Trevor Thomas was lost. It was the second to last day of his month-long hike through the Tahoe Rim Trail, and he came to a fork in the path.
The fork, according to his directions and hard markers, was supposed to split into two trails. Instead, it split into five. To any seasoned hiker, this would be only a mere hiccup in the grand adventure, but for Thomas, it was a major setback. He is a seasoned hiker, but he is also blind.
“I had to get down and feel the trail with my hands and feet,” Thomas said. He knew the trail he was following was the oldest, and therefore would be the most worn down. He wandered through every trail, feeling around and hoping for an indication that he was indeed, on the correct path.
“For hours I was saying ‘I have no idea where I am,’ in a place with hundreds of thousands of square acres,” he said. It’s challenges like these that draw Thomas to the activity, though. The walls to overcome and the boundaries to push are what keep him exploring new trails.
Raised in Washington, D.C., Thomas made several moves before settling in Charlotte, North Carolina. Always an adrenaline junkie, Thomas began skiing at a young age, and since then he has tried his hand at mountain biking, skydiving, and racing Porsches. He considered hiking to be tame, and it wasn’t until after he lost his sight that he became interested in long-distance hiking.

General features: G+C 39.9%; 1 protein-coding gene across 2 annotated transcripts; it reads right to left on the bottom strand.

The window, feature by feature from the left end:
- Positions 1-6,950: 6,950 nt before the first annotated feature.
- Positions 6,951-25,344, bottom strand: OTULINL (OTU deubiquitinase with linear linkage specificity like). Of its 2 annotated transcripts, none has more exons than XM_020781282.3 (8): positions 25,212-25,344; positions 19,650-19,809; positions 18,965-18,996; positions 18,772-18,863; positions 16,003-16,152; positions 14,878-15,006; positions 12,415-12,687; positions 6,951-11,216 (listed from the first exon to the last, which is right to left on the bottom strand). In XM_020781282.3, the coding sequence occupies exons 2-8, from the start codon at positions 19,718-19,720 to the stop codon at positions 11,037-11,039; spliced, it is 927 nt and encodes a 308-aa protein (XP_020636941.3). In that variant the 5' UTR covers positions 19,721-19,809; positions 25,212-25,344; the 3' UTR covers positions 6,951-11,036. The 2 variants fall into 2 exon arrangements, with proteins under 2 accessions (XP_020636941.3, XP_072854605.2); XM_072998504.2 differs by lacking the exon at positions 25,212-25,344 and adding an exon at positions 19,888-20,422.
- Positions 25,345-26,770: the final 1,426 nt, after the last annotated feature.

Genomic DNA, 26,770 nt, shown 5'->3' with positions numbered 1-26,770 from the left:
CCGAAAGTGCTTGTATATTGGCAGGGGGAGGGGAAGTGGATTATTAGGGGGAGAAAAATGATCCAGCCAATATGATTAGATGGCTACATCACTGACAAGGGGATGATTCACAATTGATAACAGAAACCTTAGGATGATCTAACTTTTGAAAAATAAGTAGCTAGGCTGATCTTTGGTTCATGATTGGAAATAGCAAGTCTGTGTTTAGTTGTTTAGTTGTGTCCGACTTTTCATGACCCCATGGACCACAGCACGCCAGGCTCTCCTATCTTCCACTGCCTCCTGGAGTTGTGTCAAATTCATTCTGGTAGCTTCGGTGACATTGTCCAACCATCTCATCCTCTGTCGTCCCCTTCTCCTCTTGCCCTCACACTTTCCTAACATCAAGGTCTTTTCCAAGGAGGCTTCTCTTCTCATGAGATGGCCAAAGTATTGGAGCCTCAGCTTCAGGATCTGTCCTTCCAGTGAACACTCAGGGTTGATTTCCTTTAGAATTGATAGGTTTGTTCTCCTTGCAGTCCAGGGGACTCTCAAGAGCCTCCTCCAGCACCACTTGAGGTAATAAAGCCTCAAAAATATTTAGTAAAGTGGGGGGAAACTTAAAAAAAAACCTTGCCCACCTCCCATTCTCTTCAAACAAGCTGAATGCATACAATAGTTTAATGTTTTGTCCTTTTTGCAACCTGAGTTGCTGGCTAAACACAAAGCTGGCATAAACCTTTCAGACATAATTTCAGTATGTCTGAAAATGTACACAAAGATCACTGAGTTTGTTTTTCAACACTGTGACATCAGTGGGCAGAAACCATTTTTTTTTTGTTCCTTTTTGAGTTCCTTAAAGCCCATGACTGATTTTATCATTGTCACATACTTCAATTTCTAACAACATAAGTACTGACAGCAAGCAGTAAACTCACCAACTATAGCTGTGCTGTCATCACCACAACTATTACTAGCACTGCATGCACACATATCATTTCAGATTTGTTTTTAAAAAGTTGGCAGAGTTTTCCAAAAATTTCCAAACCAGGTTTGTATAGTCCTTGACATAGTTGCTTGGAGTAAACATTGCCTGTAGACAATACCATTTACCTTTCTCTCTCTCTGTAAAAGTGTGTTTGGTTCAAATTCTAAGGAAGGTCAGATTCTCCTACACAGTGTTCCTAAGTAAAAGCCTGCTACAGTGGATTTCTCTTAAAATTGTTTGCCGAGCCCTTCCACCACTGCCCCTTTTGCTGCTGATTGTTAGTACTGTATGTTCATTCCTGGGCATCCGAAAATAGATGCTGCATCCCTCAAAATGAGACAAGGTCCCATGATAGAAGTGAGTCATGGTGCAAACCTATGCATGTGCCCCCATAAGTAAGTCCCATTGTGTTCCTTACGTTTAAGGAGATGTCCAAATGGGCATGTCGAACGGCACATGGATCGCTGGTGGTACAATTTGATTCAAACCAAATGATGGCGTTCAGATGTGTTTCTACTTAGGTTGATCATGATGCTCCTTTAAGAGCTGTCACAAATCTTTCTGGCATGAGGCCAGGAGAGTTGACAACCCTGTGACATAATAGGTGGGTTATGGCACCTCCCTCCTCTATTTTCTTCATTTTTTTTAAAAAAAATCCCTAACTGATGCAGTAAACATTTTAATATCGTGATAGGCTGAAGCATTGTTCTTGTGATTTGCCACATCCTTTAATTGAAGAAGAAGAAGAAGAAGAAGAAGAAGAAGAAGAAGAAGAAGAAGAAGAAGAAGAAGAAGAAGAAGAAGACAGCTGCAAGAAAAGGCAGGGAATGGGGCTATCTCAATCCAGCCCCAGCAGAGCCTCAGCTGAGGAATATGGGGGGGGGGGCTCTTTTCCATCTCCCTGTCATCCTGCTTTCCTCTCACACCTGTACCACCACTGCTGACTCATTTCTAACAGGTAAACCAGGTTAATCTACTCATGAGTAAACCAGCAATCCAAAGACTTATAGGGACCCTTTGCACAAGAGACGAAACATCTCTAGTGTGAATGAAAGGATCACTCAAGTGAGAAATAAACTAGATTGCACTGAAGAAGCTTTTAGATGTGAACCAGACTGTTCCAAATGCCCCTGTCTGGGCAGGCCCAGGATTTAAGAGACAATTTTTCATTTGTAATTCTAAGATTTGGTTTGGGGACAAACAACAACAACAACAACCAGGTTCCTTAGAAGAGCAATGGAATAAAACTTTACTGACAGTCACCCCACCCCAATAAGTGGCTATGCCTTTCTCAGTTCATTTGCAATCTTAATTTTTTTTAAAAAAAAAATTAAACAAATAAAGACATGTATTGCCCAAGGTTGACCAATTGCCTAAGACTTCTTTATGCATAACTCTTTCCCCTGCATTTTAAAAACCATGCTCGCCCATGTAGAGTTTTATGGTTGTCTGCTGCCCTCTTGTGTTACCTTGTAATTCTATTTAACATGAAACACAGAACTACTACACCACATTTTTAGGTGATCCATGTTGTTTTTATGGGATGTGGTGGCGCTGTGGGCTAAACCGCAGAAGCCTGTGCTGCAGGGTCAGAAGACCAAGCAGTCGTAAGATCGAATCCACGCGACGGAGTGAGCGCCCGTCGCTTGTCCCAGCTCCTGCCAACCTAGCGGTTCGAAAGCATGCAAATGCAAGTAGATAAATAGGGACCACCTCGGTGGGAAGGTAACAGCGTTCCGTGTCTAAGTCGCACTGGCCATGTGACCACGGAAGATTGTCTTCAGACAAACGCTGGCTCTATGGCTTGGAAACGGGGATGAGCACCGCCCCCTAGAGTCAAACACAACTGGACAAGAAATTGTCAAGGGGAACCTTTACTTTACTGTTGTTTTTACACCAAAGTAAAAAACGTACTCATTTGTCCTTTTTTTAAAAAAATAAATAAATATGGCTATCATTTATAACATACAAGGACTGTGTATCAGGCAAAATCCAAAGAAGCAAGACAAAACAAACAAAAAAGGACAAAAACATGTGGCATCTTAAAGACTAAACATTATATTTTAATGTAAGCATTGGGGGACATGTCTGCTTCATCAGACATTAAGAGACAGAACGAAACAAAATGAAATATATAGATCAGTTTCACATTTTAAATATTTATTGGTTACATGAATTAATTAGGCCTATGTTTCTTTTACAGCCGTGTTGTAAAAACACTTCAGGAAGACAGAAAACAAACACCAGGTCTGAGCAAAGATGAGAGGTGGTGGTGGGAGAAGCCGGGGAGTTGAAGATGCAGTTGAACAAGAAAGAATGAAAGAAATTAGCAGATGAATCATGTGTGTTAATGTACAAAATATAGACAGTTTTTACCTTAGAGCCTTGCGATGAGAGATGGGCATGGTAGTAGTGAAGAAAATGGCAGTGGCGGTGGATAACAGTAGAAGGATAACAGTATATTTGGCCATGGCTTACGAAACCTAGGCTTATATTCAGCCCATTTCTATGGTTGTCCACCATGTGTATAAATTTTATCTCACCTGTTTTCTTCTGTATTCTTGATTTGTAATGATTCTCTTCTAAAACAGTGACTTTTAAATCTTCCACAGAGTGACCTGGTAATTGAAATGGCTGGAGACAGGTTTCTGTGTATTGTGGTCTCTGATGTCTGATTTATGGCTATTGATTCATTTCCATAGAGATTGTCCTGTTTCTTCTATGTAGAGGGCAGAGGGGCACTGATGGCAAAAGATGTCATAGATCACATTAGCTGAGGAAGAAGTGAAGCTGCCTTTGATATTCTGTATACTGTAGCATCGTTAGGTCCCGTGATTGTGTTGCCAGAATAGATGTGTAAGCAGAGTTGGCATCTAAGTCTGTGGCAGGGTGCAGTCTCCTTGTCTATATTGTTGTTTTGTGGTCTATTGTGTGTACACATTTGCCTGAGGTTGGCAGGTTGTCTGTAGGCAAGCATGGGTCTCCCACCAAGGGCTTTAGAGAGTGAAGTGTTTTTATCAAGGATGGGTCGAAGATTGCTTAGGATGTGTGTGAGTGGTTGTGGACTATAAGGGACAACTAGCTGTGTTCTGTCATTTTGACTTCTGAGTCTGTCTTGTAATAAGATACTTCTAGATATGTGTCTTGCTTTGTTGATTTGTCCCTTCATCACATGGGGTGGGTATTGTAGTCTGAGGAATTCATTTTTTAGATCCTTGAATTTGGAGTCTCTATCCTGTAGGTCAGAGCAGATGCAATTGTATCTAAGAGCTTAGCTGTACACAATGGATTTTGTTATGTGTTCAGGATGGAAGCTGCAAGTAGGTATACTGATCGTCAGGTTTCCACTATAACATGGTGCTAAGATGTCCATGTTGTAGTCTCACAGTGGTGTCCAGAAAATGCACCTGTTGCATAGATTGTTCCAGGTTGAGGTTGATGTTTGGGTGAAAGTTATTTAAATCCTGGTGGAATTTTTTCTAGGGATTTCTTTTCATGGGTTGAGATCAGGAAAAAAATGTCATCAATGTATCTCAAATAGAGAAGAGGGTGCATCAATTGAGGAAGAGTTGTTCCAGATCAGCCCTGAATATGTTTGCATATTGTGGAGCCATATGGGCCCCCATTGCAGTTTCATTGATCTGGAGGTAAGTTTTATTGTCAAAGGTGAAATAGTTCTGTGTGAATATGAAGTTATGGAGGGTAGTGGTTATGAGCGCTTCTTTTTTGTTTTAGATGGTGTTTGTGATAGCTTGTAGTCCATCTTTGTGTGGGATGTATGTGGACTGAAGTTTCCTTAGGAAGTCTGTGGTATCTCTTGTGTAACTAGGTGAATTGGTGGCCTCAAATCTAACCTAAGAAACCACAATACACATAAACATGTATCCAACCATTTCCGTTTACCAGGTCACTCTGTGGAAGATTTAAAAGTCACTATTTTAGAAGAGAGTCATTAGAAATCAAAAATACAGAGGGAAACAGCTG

In 2005, Thomas was diagnosed with atypical central serous chorioretinopathy, which caused him to lose his sight over the course of eight months. It was hard to take in, and he didn’t want to accept the fact that he was losing his ability to see, even though every day it got worse. “You think it’s a bad dream and everything is going to be fine,” he said. Thomas waited until the bitter end to cope with the loss, and was lucky to find inspiration at the right time.
That inspiration came from motivational speaker and hiker Erik Weihenmayer, the only blind person to ever climb Mount Everest. A friend took Thomas to see Weihenmayer do a talk, +and they found they had very similar stories.
“He basically said I’m not different, don’t listen to people who are going to tell you you can’t do this or that, just do it. You may fail but you’ll also succeed,” Thomas said. From there he decided to start hiking. This led him into a gear store where he learned about long-distance hiking—walking thousands of miles. Naturally, the challenge appealed to him.
Thomas decided this would be how he’d get his life back. He began learning everything he could about long-distance hiking, as well as the additional challenges that come along with the activity when you’re blind. Standing there in the gear store, he convinced himself he could do it.
“I figured a great portion of my life was defined by high-risk activities—this sounded like high risk,” he said. “If I could figure it out, survive, and overcome all the odds, then I would get my life back.” Realistically, it wasn’t until he became the first blind person to hike the Appalachian Trail that he realized he could actually do it. He looked at every day like his last out there, meticulously staying on the trail and using echolocation to maneuver around.